Communities across North West receive £350 million levelling up boost

A new University Campus for Blackpool, major regeneration of Preston's parks and the creation of a world class tourist attraction Eden Project North, in Morecambe, are among projects across the North West awarded a share of £2.1 billion from the Government's landmark Levelling Up Fund.

Major UK Government investment will benefit millions of people across the Region by spreading opportunity and breathing new life into historically overlooked areas.

A total of 15 projects in the North West have been allocated more than £350 million from round 2 of the Government's flagship Levelling Up Fund. The projects will create jobs, drive economic growth, help restore people's pride in the places where they live and spread opportunity more equally.

The grants include £50 million to build Eden Project North in Morecambe, which will transform the town's seafront, and £40 million for a new carbon neutral campus in Blackpool, which will place the institution at the forefront of Artificial Intelligence and robotics learning.

There is also £20 million to regenerate Preston's parks, £20 million to restore the historic Haigh Hall in Wigan, £20 million to revitalise Accrington's Town Square and more than £15 million to improve transport, sport and leisure facilities in Halewood.

Prime Minister Rishi Sunak said:- "Through greater investment in local areas, we can grow the economy, create good jobs and spread opportunity everywhere. That's why we are backing a number of projects with new transformational funding to level up local communities in the North West. By reaching even more parts of the country than before, we will build a future of optimism and pride in people's lives and the places they call home."

Levelling Up Secretary Michael Gove said:- "We are firing the starting gun on more than a hundred transformational projects in every corner of the UK that will revitalise communities that have historically been overlooked, but are bursting with potential. This new funding will create jobs, drive economic growth, and help to restore local pride. We are delivering on the people's priorities, levelling up across the UK to ensure that no matter where you are from, you can go as far as your talents will take you."

Projects in the North West awarded Levelling Up Fund grants today include:-

  £50 million to transform Morecambe's seafront into an Eden by the Bay, inspiring a sense of wonder in the natural world and drawing thousands of new visitors to the bustling seaside resort every year.

  A new carbon neutral University Campus in Blackpool, with a £40 million investment, placing the Talbot Gateway at the forefront of Artificial Intelligence and robotics learning

  £20 million will regenerate Preston's parks, providing better green spaces for local people to come together to exercise and socialise.

  Accrington's Town Square will get a new lease of life with £20 million funding to bring several buildings back into use, including the historic Market Hall which will be transformed into a modern food hall.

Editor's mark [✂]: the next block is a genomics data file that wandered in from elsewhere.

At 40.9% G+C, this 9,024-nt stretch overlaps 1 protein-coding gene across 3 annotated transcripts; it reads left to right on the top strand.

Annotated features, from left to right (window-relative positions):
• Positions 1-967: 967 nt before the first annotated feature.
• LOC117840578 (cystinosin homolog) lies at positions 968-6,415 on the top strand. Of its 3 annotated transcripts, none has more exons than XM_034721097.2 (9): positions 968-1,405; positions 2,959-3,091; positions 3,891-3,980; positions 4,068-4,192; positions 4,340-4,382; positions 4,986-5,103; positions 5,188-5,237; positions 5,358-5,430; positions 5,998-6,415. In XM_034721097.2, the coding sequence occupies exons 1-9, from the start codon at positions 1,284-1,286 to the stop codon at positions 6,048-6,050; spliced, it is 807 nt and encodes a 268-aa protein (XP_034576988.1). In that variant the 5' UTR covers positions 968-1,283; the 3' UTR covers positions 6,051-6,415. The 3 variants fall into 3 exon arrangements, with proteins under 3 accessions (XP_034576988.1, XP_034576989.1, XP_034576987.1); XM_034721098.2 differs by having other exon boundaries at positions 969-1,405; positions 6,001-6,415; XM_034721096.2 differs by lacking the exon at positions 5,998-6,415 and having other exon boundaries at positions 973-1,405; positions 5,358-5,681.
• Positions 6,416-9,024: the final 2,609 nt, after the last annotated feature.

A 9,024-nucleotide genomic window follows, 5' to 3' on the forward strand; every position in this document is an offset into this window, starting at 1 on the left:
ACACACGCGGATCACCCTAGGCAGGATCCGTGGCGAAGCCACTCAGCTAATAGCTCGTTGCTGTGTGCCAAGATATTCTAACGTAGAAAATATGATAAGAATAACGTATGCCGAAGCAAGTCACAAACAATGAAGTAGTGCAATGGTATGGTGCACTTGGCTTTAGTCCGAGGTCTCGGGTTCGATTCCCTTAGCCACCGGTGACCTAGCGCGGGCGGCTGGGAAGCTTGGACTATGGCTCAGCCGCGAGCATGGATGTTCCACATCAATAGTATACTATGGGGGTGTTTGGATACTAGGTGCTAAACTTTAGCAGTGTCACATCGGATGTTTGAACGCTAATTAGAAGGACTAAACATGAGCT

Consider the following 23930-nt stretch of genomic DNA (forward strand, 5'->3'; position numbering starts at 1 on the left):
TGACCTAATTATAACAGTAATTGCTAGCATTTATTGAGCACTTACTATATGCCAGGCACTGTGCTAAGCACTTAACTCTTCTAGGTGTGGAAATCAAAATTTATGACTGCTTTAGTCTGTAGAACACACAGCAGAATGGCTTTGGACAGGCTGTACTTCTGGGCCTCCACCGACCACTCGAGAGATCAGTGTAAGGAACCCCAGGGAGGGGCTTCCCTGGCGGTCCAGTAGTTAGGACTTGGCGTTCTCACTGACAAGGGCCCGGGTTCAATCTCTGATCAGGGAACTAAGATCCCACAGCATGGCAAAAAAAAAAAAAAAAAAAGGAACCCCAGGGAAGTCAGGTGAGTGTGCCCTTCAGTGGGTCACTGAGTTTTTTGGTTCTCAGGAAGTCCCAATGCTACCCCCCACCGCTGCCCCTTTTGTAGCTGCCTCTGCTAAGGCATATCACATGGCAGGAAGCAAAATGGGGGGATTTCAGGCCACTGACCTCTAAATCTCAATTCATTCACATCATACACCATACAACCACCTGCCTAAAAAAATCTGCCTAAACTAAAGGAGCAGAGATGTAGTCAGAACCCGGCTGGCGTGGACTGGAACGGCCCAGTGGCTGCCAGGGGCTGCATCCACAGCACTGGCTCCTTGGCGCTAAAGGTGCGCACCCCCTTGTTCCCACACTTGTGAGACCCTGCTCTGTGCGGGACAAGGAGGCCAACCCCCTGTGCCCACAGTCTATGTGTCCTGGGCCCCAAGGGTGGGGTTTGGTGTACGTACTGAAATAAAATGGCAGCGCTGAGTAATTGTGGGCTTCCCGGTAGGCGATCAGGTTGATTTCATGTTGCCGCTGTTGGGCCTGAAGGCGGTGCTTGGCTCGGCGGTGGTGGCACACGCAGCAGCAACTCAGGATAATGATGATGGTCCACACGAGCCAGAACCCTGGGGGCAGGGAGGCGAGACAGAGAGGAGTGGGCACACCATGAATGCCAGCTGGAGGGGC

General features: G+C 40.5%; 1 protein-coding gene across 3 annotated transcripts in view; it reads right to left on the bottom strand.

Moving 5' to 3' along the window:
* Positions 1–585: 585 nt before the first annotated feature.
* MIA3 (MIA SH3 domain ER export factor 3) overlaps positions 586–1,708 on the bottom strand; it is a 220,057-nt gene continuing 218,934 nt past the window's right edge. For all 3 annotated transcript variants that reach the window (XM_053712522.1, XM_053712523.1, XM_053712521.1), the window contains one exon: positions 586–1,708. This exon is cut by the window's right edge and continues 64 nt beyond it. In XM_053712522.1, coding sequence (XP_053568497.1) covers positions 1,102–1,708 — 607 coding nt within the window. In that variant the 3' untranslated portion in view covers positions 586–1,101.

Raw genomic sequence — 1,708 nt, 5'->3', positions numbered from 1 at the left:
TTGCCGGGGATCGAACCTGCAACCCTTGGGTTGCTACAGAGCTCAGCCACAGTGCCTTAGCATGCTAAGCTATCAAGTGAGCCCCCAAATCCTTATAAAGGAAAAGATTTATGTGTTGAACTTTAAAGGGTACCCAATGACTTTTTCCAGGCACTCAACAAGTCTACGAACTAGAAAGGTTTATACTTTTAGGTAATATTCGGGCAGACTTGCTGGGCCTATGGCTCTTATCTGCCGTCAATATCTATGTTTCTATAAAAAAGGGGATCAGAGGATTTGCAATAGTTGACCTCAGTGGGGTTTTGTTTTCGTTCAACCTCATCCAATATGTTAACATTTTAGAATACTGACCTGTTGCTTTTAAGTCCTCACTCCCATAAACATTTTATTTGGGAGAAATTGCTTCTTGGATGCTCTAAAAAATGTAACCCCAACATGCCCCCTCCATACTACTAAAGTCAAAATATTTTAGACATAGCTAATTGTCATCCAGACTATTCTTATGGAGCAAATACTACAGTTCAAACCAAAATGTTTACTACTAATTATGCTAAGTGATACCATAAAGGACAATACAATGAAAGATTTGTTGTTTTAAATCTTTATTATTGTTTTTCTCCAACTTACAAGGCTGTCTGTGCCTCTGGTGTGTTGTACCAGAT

Over £15 million to improve transport, sporting and leisure facilities for Halewood as they expand their District Centre and grow the local economy.

  £20 million invested in Blackburn's infrastructure to tackle congestion and give local people more, better options to walk and cycle around the City.

  £20 million to restore Haigh Hall which has stood at the heart of Wigan's history for 900 years.

  A £20 million boost for Earlestown's historic market square to reimagine the derelict Town Hall as a new hub and workspace for the whole community.

  In Trafford, Partington Sports Village will be redeveloped with £18 million funding to provide state-of-the-art facilities for the local community.

  In Copeland £20 million funding will drive industrial development, helping grow emerging industries in the area.

  Almost £10 million will drive improvements along Workington's highways and cycle routes tobetter connect the town to the Port, improving access for local workers.

  Close to £18 million in Cumbria will upgrade 30 km of the highway network and repair 21 bridges which serve communities along the Irish Sea coast, bringing local communities closer together

  Oldham receives a £20 million boost in its ambition to become a top destination for green businesses by creating new spaces for green businesses and a new Learning Centre offering vocational courses to strengthen environmental skills.

  Over £13 million will build new cycle links and walkways in Ellesmere Port and upgrade the market hall with a new children's play area and a Changing Places toilets to enable people with disabilities to live more independent lives in the community

The Government has also confirmed there will be a further round of the Levelling Up Fund, providing more opportunity to level up places across the UK.

The major investment announced today follows the allocation of £1.7 billion to 105 projects from round 1 of the:- Levelling Up Fund, in 2021, taking the total allocated so far from the fund to £3.8 billion.